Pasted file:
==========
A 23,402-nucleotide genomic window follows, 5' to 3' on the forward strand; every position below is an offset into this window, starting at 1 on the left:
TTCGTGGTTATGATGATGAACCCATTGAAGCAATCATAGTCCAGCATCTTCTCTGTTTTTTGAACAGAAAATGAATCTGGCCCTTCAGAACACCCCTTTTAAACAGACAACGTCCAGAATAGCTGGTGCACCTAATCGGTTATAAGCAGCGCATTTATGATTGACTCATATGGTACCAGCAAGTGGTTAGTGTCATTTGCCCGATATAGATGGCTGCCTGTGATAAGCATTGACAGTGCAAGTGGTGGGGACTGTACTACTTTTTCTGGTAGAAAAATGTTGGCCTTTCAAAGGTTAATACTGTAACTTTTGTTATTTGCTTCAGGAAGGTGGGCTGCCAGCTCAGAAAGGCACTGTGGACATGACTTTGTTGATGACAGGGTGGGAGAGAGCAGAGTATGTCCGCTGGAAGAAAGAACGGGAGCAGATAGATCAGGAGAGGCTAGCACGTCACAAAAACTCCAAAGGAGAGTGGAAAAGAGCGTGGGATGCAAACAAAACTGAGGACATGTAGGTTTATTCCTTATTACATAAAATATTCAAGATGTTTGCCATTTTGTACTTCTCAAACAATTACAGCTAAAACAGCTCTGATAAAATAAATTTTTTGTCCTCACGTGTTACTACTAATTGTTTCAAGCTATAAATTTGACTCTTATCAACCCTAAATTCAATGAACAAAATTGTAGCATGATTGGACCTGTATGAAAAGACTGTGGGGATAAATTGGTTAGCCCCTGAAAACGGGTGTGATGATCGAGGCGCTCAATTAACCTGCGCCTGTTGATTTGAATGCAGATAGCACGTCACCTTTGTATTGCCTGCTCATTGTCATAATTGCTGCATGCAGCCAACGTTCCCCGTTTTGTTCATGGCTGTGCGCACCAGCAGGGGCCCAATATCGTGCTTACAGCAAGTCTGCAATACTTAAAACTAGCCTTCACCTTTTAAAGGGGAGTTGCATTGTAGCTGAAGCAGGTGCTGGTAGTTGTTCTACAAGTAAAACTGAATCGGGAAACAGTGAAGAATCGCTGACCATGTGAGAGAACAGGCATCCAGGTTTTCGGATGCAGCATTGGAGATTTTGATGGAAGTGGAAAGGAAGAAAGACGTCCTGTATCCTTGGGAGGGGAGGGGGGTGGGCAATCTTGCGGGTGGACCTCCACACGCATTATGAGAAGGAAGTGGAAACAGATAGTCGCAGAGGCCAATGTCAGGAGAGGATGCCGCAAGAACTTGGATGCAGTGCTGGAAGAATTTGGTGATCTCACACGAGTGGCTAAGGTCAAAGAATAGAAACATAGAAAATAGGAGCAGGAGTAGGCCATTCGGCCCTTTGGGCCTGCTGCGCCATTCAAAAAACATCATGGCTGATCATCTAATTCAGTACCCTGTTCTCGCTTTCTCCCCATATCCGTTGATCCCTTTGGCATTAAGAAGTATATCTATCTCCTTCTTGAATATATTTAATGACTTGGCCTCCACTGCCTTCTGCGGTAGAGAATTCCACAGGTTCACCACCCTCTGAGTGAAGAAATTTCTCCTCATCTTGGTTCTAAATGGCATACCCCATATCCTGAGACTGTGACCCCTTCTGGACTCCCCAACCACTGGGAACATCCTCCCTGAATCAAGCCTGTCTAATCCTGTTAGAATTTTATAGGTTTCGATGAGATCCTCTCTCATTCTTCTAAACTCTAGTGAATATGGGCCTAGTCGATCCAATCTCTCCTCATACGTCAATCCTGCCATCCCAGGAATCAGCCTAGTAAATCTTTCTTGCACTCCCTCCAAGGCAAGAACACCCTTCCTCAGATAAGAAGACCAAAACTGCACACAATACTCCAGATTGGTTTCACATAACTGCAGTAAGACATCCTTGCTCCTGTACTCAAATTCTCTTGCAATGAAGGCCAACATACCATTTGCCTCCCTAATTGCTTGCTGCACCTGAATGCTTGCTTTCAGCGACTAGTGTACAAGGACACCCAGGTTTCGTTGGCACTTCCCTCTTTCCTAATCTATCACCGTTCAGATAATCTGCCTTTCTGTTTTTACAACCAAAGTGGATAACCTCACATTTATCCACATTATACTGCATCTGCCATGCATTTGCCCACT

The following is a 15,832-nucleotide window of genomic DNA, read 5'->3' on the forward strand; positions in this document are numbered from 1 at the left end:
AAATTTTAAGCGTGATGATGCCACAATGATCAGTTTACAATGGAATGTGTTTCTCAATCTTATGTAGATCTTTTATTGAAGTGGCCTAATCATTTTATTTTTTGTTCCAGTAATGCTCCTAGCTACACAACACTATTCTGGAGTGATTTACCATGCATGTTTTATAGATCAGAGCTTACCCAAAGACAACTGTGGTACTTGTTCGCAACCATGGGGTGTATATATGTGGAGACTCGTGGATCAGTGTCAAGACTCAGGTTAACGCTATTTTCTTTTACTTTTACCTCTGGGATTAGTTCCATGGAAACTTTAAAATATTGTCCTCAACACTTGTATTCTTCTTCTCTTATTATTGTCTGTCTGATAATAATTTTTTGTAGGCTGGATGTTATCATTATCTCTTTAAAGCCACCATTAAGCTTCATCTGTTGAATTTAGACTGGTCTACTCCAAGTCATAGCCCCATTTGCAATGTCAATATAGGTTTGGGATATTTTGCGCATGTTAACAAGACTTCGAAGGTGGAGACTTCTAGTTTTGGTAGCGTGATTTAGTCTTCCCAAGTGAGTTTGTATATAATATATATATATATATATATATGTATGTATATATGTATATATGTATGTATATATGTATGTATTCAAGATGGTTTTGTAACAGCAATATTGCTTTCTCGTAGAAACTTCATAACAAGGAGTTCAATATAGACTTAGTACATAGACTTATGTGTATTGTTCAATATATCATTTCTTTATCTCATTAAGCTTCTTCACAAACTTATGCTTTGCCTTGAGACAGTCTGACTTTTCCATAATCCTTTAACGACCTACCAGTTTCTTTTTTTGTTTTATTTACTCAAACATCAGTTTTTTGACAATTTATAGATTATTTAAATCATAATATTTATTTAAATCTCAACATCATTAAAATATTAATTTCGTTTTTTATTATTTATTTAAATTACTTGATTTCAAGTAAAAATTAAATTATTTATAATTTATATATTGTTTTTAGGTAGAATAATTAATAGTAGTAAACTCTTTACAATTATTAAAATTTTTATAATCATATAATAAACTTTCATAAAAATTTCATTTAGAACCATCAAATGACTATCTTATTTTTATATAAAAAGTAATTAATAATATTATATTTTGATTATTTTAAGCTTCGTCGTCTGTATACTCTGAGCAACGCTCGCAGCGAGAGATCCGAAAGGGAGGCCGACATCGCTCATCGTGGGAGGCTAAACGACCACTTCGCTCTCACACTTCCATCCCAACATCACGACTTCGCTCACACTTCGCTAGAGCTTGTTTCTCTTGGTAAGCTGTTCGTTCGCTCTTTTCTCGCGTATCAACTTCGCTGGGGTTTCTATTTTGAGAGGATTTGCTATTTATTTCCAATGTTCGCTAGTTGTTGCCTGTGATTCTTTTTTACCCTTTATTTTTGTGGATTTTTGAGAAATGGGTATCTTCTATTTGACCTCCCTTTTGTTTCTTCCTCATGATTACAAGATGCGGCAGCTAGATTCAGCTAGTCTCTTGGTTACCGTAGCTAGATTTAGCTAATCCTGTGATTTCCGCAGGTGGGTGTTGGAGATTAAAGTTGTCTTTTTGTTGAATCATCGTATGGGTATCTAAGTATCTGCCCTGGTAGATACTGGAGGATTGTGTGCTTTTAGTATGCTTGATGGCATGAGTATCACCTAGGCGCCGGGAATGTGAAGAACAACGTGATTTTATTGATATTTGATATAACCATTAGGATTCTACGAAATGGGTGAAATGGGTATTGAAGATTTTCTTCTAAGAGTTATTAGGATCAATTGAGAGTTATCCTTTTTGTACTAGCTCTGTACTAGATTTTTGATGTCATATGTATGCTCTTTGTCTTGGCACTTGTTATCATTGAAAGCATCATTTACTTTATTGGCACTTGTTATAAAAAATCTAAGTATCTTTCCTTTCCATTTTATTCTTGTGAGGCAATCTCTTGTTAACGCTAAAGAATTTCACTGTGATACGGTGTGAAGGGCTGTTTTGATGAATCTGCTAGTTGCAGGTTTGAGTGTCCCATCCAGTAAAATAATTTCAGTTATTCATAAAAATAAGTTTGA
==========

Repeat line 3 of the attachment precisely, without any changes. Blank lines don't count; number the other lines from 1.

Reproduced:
The following is a 15,832-nucleotide window of genomic DNA, read 5'->3' on the forward strand; positions in this document are numbered from 1 at the left end: